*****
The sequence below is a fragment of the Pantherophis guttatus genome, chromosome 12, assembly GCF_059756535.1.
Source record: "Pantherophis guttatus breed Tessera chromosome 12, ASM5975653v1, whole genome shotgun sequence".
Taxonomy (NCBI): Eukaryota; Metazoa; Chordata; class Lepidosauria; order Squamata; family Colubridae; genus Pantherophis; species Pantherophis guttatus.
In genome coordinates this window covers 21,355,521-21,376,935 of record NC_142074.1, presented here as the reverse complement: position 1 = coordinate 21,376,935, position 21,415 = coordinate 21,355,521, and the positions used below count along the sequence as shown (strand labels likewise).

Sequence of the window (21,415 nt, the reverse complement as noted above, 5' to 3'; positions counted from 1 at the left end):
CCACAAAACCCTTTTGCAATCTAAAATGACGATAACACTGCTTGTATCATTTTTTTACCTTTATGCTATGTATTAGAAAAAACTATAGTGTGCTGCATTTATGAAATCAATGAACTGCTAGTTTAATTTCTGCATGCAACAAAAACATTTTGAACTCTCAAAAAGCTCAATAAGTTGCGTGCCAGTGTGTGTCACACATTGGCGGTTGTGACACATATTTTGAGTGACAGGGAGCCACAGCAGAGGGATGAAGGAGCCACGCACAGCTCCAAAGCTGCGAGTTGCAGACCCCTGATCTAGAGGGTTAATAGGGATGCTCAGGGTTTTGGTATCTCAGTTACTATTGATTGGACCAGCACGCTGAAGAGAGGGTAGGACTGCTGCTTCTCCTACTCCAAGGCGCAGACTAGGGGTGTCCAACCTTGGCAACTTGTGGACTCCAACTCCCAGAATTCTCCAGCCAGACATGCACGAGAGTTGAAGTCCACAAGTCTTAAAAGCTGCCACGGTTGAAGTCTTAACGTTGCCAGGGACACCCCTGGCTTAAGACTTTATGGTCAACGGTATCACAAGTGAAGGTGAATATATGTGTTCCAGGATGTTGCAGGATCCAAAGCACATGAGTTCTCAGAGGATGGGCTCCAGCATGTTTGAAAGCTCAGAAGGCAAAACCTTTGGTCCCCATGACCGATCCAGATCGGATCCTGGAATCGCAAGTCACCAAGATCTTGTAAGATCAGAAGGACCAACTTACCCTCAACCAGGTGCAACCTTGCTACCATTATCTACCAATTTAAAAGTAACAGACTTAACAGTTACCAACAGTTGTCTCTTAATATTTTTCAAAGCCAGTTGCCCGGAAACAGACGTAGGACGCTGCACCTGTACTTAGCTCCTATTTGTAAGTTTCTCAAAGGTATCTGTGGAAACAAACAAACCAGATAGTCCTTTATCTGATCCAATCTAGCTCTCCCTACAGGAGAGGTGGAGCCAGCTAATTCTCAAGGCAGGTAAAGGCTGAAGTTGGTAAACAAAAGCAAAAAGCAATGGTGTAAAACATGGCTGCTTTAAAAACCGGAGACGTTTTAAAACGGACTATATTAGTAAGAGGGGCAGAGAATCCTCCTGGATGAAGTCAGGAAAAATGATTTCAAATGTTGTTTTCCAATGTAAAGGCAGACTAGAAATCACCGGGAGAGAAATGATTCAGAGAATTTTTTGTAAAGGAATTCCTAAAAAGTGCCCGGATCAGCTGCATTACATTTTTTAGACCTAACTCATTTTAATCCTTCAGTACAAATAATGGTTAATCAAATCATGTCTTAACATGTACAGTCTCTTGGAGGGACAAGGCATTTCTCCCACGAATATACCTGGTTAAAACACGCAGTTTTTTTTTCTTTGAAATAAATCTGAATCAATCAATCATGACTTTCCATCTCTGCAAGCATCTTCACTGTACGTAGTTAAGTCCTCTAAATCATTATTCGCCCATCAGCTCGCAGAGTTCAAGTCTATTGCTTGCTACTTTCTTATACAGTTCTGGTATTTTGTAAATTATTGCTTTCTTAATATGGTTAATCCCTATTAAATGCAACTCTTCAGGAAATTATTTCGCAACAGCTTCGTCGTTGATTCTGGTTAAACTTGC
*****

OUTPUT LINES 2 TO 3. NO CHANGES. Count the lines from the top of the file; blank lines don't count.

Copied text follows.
Source record: "Pantherophis guttatus breed Tessera chromosome 12, ASM5975653v1, whole genome shotgun sequence".
Taxonomy (NCBI): Eukaryota; Metazoa; Chordata; class Lepidosauria; order Squamata; family Colubridae; genus Pantherophis; species Pantherophis guttatus.